Republican John McCain's wife visited centers where Georgian refugees from the recent war with Russia are sheltering and she blamed Moscow for forcing them into misery.
"The only place these people want to be is home, and they can't go home because of what has happened to them and because of the situation that the Russians have caused," Cindy McCain said in brief remarks Tuesday outside one of the centers in Tbilisi.
She spoke about three hours after Russia recognized the independence of South Ossetia, the separatist region from which most of the refugees had fled, and Abkhazia.
A brief war broke out between Russia and Georgia following Georgia's assault on South Ossetia's capital, Tskhinvali, on Aug. 7.
"There is a lot to do here and my job in all of this is to make sure that the international community does not forget what is going on here," Mrs. McCain said. "And more importantly, that we make sure to continue to bring light to the difficulties and the future difficulties that may occur particularly with a hard winter coming."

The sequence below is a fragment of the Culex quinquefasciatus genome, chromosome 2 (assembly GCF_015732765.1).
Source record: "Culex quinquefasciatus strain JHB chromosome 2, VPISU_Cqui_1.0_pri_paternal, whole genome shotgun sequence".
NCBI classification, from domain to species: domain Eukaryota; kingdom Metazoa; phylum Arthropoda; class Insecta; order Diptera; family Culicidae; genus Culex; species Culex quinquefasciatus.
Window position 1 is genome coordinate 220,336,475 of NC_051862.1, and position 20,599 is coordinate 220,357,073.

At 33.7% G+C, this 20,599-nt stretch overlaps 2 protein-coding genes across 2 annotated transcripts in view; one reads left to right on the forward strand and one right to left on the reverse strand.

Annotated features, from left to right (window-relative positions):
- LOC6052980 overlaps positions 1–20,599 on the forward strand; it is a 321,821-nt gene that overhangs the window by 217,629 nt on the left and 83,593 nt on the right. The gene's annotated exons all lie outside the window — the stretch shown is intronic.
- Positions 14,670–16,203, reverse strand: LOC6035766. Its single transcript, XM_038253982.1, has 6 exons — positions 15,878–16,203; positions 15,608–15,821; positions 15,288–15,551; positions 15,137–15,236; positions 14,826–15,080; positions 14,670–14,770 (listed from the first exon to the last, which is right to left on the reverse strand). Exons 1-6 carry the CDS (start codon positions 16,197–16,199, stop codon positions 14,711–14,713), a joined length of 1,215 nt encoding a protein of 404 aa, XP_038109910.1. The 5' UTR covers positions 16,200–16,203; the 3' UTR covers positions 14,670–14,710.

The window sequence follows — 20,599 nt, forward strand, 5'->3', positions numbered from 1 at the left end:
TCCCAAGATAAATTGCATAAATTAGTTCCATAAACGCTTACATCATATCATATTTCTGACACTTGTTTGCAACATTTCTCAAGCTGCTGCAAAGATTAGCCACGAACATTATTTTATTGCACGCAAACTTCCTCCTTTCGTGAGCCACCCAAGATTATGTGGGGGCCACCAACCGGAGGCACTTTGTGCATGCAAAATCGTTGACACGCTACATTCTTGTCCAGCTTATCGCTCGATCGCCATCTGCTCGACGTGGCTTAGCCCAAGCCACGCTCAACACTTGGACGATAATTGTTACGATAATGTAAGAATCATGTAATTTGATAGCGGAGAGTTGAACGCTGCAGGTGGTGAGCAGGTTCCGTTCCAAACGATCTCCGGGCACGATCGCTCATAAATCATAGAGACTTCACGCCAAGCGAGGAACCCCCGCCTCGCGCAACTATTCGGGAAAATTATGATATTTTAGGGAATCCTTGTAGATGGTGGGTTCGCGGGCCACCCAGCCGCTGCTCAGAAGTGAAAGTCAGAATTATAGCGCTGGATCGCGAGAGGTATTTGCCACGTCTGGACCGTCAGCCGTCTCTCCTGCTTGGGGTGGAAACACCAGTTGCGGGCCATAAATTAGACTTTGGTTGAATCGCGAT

The influx of tens of thousands of refugees places an additional strain on Georgia, which already had some 300,000 refugees from fighting in the two separatist republics in the 1990s.
One of the centers McCain visited, with about 400 residents, is in a school, which they will have to leave soon because the new school year starts Sept. 15.
Children stared from the shadows of dank stairwells and adults shyly welcomed McCain into rooms that were bare, but kept neatly in an apparent attempt to establish a foothold of normal life.
"We're sitting here every day, waiting to see what our government will do," said 42-year-old Inga Kokashvili.
John McCain, a U.S. senator, has been a strong critic of Russia in recent years and has proposed expelling Russia from the Group of Eight club of the world's major developed democracies.
Mrs. McCain, her right wrist in a pink brace because of ligament damage that she said came from an overzealous supporter's handshake, dismissed speculation that she had timed the trip to coincide with the Democratic Party convention.
"The timing just happens to be right now. I would have been here a lot sooner but I couldn't get here," she said.